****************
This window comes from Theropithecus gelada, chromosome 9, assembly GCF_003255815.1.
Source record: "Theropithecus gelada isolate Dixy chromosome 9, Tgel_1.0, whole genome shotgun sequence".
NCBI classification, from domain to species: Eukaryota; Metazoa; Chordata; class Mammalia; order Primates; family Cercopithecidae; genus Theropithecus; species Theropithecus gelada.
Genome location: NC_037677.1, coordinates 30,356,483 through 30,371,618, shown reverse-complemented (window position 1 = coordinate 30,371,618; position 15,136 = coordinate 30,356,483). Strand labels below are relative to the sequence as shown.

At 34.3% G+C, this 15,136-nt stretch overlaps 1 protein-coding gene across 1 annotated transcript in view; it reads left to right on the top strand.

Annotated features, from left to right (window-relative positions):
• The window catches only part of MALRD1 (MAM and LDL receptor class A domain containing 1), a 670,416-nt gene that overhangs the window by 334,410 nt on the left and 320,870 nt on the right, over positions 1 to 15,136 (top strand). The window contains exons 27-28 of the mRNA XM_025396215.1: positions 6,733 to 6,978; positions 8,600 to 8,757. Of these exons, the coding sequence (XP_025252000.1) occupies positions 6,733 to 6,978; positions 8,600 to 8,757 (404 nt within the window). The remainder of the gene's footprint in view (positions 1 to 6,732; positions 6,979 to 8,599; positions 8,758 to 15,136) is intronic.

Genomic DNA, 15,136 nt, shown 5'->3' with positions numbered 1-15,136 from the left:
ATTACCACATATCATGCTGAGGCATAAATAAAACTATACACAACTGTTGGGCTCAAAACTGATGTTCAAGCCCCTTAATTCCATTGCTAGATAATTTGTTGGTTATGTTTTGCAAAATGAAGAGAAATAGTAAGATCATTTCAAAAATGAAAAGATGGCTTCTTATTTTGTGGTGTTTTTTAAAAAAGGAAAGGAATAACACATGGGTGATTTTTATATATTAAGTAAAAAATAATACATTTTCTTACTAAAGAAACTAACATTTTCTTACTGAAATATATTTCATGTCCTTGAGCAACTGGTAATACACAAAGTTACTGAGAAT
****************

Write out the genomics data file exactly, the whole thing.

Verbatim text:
This window comes from Theropithecus gelada, chromosome 9, assembly GCF_003255815.1.
Source record: "Theropithecus gelada isolate Dixy chromosome 9, Tgel_1.0, whole genome shotgun sequence".
NCBI classification, from domain to species: Eukaryota; Metazoa; Chordata; class Mammalia; order Primates; family Cercopithecidae; genus Theropithecus; species Theropithecus gelada.
Genome location: NC_037677.1, coordinates 30,356,483 through 30,371,618, shown reverse-complemented (window position 1 = coordinate 30,371,618; position 15,136 = coordinate 30,356,483). Strand labels below are relative to the sequence as shown.

At 34.3% G+C, this 15,136-nt stretch overlaps 1 protein-coding gene across 1 annotated transcript in view; it reads left to right on the top strand.

Annotated features, from left to right (window-relative positions):
• The window catches only part of MALRD1 (MAM and LDL receptor class A domain containing 1), a 670,416-nt gene that overhangs the window by 334,410 nt on the left and 320,870 nt on the right, over positions 1 to 15,136 (top strand). The window contains exons 27-28 of the mRNA XM_025396215.1: positions 6,733 to 6,978; positions 8,600 to 8,757. Of these exons, the coding sequence (XP_025252000.1) occupies positions 6,733 to 6,978; positions 8,600 to 8,757 (404 nt within the window). The remainder of the gene's footprint in view (positions 1 to 6,732; positions 6,979 to 8,599; positions 8,758 to 15,136) is intronic.

Genomic DNA, 15,136 nt, shown 5'->3' with positions numbered 1-15,136 from the left:
ATTACCACATATCATGCTGAGGCATAAATAAAACTATACACAACTGTTGGGCTCAAAACTGATGTTCAAGCCCCTTAATTCCATTGCTAGATAATTTGTTGGTTATGTTTTGCAAAATGAAGAGAAATAGTAAGATCATTTCAAAAATGAAAAGATGGCTTCTTATTTTGTGGTGTTTTTTAAAAAAGGAAAGGAATAACACATGGGTGATTTTTATATATTAAGTAAAAAATAATACATTTTCTTACTAAAGAAACTAACATTTTCTTACTGAAATATATTTCATGTCCTTGAGCAACTGGTAATACACAAAGTTACTGAGAAT